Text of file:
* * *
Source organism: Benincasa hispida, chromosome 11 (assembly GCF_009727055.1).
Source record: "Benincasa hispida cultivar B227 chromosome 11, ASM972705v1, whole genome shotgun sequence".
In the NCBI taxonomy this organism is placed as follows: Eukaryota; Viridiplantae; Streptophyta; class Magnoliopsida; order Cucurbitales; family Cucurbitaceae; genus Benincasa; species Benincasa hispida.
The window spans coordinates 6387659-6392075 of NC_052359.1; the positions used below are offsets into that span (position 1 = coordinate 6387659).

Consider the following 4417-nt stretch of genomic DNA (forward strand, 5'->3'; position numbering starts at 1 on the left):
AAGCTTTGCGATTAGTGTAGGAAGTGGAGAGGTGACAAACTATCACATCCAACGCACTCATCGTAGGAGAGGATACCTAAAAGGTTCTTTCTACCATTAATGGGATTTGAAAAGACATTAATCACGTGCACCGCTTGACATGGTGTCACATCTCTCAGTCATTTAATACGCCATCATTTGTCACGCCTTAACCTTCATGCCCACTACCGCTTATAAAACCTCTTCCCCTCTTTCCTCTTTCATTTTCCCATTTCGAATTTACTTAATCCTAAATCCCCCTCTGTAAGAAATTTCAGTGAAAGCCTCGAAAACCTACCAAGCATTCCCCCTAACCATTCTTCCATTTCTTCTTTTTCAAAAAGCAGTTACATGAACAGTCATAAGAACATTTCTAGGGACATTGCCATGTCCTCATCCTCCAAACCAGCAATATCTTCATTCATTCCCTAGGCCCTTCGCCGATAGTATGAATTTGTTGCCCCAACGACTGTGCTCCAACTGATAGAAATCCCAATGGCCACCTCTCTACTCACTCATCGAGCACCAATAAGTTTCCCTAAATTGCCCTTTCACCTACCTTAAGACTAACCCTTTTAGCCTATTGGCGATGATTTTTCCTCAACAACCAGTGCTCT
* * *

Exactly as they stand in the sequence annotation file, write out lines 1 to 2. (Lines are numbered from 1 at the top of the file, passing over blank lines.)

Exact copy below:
Source organism: Benincasa hispida, chromosome 11 (assembly GCF_009727055.1).
Source record: "Benincasa hispida cultivar B227 chromosome 11, ASM972705v1, whole genome shotgun sequence".